Google may face other investigations, including regarding its Android operating system for smartphones.

The European Commission recently sent a fresh request for information to handset makers on their dealings with Android, which runs on roughly four-fifths of the world’s smartphones. That line of inquiry is likely to turn into a formal investigation, the Journal reporting, citing a person with knowledge of the situation.

Last month, Almunia said he could initiate an investigation of YouTube if he saw any attempt by Google to abuse its dominance of online video searching.

In a guest editorial for German newspaper Bild on Tuesday, Martin Shulz, head of the EU Parliament, argued that the decision on how to treat Google should not be taken by an outgoing Commission. Almunia will vacate his post later this year.

“The EU has to make the decision on how to deal with Google with care,” he said in the editorial. “It cannot be that we’ve been discussing Google for months, and that the decision takes place when half of Europe is on holiday.”

Google did not respond to a request for comment.


CBS Outdoor buys Van Wagner billboard unit for $690 million

CBS Outdoor Americas Inc said Monday it would buy the billboard business from Van Wagner Communications, a privately held company with outdoor advertising in New York’s Times Square and on buses on the Las Vegas strip, for $690 million in cash.

The deal includes about 1,100 large-format billboards in 11 U.S. markets, which had total revenue of $206 million in 2013, CBS Outdoor said on Monday.

“It gives a tremendous boost to our assets,” CBS Outdoor Chief Executive Officer Jeremy Male said in an interview, adding that the billboards are in “really iconic locations that we think will be significantly additive to our portfolio in the U.S.”

Male said there would be “great upside” in converting some of Van Wagner billboards to digital billboard technology. About 1.5 percent of CBS’ billboard are digital, about the same percentage as Van Wagner’s, and make up about 10 percent of CBS’ billboard revenue.

Reuters reported exclusively last week that Van Wagner was exploring a sale that could fetch more than $600 million, and that CBS Outdoor was one of the companies interested in buying the assets.

The deal is subject to regulatory review and expected to close early next year. It will be immediately add to adjusted funds from operations per share in the mid-single-digit range in percentage terms, Male added.

CBS Outdoor, whose customers include Apple Inc AAPL.O, McDonald’s Corp MCD.N and Sony Corp 6758.T SNE.N, went public in late March after it was spun off from CBS CBS.N.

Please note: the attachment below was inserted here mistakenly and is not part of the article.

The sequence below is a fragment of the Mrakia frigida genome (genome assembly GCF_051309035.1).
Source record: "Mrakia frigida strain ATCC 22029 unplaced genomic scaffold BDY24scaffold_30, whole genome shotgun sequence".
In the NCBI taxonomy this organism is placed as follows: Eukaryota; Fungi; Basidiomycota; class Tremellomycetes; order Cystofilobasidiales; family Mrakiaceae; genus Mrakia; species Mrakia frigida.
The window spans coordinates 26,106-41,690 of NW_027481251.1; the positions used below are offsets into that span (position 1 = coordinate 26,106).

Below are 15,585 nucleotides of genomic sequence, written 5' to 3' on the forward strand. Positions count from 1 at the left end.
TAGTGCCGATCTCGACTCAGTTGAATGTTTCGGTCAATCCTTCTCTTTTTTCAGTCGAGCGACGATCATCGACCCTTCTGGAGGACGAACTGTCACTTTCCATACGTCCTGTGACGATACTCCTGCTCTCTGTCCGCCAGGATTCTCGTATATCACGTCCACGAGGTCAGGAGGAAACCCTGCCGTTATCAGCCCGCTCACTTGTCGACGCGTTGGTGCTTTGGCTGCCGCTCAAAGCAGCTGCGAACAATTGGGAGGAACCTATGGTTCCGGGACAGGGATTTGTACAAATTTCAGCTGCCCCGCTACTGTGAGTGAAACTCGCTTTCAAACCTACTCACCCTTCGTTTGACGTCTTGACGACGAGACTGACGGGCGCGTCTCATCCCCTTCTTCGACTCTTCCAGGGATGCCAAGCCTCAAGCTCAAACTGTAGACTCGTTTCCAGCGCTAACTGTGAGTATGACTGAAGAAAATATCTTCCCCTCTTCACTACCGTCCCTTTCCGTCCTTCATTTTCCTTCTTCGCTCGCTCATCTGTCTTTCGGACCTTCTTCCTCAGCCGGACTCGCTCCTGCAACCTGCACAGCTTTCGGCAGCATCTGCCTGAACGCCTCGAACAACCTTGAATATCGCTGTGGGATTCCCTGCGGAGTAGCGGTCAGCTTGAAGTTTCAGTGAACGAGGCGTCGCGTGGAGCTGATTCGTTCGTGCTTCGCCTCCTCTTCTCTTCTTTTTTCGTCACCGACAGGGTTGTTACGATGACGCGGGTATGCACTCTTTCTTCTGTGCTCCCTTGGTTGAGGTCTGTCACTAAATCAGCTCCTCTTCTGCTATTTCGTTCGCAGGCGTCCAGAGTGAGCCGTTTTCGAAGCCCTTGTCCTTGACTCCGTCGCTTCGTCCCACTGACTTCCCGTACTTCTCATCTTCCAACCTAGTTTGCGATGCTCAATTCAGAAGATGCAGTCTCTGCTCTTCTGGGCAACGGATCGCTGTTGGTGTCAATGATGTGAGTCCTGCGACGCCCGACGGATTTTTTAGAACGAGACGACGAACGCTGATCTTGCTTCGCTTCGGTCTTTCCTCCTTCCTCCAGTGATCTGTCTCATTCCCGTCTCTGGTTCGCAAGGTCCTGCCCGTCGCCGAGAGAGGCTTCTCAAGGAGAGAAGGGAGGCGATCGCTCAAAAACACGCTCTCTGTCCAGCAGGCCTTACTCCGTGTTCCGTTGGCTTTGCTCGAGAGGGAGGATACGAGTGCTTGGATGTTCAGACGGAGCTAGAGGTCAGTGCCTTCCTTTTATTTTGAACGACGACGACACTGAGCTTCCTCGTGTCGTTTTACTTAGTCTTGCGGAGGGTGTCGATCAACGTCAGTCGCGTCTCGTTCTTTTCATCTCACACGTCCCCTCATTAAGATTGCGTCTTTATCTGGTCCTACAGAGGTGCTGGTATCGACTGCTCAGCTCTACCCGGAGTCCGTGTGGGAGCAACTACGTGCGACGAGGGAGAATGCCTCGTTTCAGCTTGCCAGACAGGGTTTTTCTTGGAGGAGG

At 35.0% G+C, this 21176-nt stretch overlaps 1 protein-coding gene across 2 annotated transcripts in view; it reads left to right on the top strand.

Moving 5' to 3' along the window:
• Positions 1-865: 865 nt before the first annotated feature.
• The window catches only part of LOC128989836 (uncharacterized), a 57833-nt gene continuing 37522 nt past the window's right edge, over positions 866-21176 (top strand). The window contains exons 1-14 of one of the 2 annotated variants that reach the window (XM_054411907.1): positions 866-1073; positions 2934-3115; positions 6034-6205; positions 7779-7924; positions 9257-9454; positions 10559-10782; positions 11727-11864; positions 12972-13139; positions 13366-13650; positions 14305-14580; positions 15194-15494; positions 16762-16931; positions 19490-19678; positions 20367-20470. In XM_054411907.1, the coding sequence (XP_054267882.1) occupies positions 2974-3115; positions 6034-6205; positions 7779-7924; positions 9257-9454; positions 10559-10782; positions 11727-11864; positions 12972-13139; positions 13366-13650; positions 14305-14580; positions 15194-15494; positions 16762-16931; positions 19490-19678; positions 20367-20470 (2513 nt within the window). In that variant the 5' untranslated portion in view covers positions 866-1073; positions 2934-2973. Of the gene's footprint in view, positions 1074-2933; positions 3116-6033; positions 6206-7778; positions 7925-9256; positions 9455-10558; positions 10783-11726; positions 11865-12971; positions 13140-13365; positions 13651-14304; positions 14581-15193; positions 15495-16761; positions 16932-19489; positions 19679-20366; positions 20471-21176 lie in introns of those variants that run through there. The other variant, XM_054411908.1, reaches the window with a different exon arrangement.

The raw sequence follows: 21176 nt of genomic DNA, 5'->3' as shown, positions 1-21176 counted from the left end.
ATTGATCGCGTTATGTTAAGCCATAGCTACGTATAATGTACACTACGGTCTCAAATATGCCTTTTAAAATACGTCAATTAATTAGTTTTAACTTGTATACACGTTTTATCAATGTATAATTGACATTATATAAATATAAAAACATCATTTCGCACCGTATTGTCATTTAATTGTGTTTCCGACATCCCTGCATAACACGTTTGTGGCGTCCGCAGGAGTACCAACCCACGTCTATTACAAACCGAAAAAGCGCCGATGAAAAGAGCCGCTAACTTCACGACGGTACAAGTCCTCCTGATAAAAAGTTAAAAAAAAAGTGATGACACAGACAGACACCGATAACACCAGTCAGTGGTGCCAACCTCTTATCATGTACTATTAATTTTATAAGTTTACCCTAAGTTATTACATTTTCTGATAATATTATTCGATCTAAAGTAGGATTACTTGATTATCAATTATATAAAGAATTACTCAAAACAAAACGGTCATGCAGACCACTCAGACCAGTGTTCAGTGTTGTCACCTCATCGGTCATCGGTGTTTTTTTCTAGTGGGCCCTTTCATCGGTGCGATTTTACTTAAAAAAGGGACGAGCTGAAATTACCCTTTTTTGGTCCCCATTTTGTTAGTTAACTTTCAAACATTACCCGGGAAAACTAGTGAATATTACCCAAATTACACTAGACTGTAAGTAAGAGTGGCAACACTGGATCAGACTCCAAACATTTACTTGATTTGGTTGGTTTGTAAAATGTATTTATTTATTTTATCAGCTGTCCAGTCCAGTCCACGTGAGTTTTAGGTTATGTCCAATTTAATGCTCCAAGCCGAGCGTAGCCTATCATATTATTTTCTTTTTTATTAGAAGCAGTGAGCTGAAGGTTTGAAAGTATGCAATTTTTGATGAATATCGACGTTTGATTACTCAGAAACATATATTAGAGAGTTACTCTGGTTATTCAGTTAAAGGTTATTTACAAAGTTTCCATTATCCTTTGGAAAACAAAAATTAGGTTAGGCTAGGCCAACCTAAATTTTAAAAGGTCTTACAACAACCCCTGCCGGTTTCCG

The company has about 329,100 displays in the United States and about 26,100 displays across Canada and Latin America.

CBS Outdoor plans to hire some Van Wagner employees. Van Wagner will keep its blimp business and sports consulting arm, which works with more than 200 professional and U.S. college teams.

Centerview Partners, Goldman Sachs GS.N and Peter J. Solomon advised CBS Outdoor, while Jones Day was the legal adviser. Van Wagner was advised by Evercore Partners and Onera Media, while Fried Frank Harris Shriver & Jacobson was the legal adviser.


Israel’s Mobileye starts road show for $500 million NYSE IPO

Mobileye N.V., which makes software and cameras that help cars avoid accidents, said on Monday it has launched a road show for its U.S. initial public offering of around $500 million.

The Israeli based company will sell 27.75 million shares – 8.325 million by Mobileye itself and another 19.425 million by the selling shareholders.

Mobileye said it expects the IPO on the New York Stock Exchange to price at $17 to $19 a share and list under the symbol MBLY. That would bring in proceeds of $472 million to $527 million.

The selling shareholders have also granted the underwriters an option to purchase up 4.16 million additional shares to cover any over-allotments.

Goldman Sachs and Morgan Stanley are lead underwriters.

The company’s collision-avoidance technology is used in more than 3 million vehicles made by the likes of BMW and General Motors.

Mobileye’s systems include a windshield-mounted camera that takes pictures of what is in front of the driver. The images are processed and, in real-time, a small device on the dashboard gives the driver audio-visual warnings.

Amnon Shashua, the firm’s chairman, and Ziv Aviram, its chief executive, each own 9 percent in the company.

Mobileye’s other top shareholders include Goldman Sachs Group Inc, Fidelity Investments, BlackRock, and Enterprise Holdings, the No 1 U.S. car rental company.

Mobileye’s revenue doubled to $81.2 million for the year ended Dec. 31. The company swung to a profit of about $20 million in the year from a loss of $53 million a year earlier.

Payments startup Stripe launches in Australia, tests in three other countries

Stripe launched in Australia and began testing in three Scandinavian countries on Monday, as the three-year-old payments startup backed by a trio of PayPal co-founders slowly enlarges its global footprint.